{ 3 comments… read them below or add one }

1 Nahid March 30, 2011 at 5:48 am

I say it in English and the reason is that I am coming from a family that did not express their feelings (especially positive feelings) towards children, so I never learned how to say I love you in my native language. It just feels weired.
English is such an open language.


2 Marcela Hede March 30, 2011 at 7:41 am

I don’t now how true is the fact that bilingual children fall behind in school and have lower IQs. We have had the opposite experience.

Our son is in a Gifted and Talented school in NYC where to get in he had to take the OLSAT and Bracken tests to be accepted. The minimum was to have a score that put the child on the 90th percentile and he was well above that.

He was fully raised in Spanish until he was 2 and 1/2 since I was the primary care giver. After that, he English surpassed his Spanish.

He is excelling in school very nicely, and the majority of his classmates know a second language amongst them Chinese, Korean, Spanish, and French. And they are all G&T kids…

I know that research has shown the brain of bilingual children to have more dense gray matter and have advantages in metalinguistic awareness.

So I don’t know how true these articles are…I just know our experience.

Just my two cents.


3 Susanne March 31, 2011 at 5:31 am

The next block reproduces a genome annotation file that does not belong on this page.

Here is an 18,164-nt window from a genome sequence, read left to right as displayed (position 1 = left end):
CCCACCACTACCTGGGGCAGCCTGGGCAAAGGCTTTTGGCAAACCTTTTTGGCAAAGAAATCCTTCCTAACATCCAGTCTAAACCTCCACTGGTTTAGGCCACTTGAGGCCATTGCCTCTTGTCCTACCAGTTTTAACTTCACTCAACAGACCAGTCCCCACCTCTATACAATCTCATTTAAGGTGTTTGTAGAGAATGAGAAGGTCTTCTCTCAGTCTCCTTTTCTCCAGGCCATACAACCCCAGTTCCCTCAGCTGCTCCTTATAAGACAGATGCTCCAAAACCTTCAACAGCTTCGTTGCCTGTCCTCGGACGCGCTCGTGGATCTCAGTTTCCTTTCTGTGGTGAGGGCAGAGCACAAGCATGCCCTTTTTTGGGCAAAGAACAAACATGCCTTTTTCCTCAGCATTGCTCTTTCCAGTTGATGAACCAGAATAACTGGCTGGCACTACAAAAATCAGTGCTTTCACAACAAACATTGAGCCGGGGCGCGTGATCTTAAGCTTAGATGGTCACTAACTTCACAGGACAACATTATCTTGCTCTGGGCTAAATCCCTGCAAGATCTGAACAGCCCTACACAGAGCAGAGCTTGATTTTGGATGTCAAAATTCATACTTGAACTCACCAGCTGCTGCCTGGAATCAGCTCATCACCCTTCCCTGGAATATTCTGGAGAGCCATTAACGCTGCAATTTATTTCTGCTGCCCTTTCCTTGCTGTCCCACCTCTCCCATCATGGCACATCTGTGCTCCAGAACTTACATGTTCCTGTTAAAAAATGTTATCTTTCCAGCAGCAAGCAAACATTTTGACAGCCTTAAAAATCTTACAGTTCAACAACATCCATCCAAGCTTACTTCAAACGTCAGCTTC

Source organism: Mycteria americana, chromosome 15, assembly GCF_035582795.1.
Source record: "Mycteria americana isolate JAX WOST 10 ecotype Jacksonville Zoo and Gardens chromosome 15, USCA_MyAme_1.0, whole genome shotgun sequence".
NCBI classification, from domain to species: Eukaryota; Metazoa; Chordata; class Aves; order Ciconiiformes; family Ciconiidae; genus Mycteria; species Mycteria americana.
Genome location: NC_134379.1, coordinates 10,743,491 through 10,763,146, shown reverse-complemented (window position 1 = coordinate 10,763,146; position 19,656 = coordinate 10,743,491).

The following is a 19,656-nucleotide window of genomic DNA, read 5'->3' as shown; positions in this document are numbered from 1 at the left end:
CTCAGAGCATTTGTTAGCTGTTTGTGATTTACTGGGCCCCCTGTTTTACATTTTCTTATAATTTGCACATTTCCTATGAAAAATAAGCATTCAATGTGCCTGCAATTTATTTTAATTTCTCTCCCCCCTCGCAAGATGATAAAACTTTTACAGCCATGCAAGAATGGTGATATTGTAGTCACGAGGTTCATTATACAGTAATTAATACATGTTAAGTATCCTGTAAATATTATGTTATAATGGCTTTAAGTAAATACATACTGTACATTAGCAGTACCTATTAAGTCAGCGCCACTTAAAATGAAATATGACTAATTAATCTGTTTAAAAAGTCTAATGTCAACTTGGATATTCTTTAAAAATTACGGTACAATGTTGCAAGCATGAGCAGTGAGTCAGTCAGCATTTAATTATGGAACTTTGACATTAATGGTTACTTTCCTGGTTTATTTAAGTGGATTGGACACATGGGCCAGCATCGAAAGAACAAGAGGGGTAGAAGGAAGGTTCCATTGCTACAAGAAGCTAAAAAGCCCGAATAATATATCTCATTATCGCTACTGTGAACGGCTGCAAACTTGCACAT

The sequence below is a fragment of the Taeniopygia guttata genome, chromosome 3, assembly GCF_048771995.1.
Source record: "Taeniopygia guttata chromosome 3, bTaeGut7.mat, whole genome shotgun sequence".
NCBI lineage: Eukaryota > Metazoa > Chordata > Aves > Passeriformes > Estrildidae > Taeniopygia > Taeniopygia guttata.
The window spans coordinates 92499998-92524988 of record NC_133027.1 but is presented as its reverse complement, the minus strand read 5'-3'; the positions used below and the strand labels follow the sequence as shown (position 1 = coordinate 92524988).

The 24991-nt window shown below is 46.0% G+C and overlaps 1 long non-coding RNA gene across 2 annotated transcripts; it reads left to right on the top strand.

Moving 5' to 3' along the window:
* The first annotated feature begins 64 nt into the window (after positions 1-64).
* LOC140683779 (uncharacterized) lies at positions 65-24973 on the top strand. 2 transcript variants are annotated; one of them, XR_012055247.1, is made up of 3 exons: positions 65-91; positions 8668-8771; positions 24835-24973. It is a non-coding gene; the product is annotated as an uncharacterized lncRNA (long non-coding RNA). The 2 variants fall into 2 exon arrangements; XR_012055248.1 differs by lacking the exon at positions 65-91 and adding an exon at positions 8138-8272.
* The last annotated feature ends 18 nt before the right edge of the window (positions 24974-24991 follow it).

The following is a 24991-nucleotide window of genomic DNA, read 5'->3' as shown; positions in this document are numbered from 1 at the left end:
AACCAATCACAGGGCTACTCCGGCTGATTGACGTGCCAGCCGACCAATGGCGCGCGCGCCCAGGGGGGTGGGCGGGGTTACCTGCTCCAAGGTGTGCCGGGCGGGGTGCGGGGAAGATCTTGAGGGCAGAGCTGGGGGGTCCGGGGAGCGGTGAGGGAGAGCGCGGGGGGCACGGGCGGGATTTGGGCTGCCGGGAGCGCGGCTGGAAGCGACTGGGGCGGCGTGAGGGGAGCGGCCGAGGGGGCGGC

To make broad statements about monolingual/bilingual/multiligual kids is as absurd as doing the same based on ethnicity, race or creed or any other easy to attach label!

The educational background, esp of the main carer, in the home and the time he or she spends stimulating young children has far more to do with how well the children do in their early years at school and how well their innate intelligence is developed during their childhood and teens.
The early years in turn often colour their experiences of secondary schooling, many who fail at school are not of lower intelligence, they often do not conform to a rigid education system or have become disillusioned with it.

Also intelligence (to the extent that it can be accurately measured) can be a mixed blessing and doesn’t necessarily make life easier per se, personal attitude towards work/achievement etc is equally important.

My 4 bilingual children are all classed as G&T (and I would bet that many parents who read this can say the same, purely because they are the kind of people who care about their children and have access to the necessary technology to read up about how bilingualism might affect their offspring) they have no problems at school to do very well without ever having to put very much work into their subjects. However, one is completely switched off (this started in her second year at primary school!) and does what she has to and no more as she hates waiting if things have to be explained twice and then spends the rest of that lesson drawing or staring out of the window. She’s tested to be in the top centile but will finish school with worse grades than all her sisters because they have a better attitude and seem to get more enjoyment out of the mental stimulation a school setting provides.

So trust your own instincts: if you’re committed enough to read up on the subject on this website chances are that YOUR child/ren will do better, develop some extra brain capacity and (at least equally importantly!) gain some insight into a different culture with its history, values etc which monolingual children will only get access to through travel and living abroad when they are adults.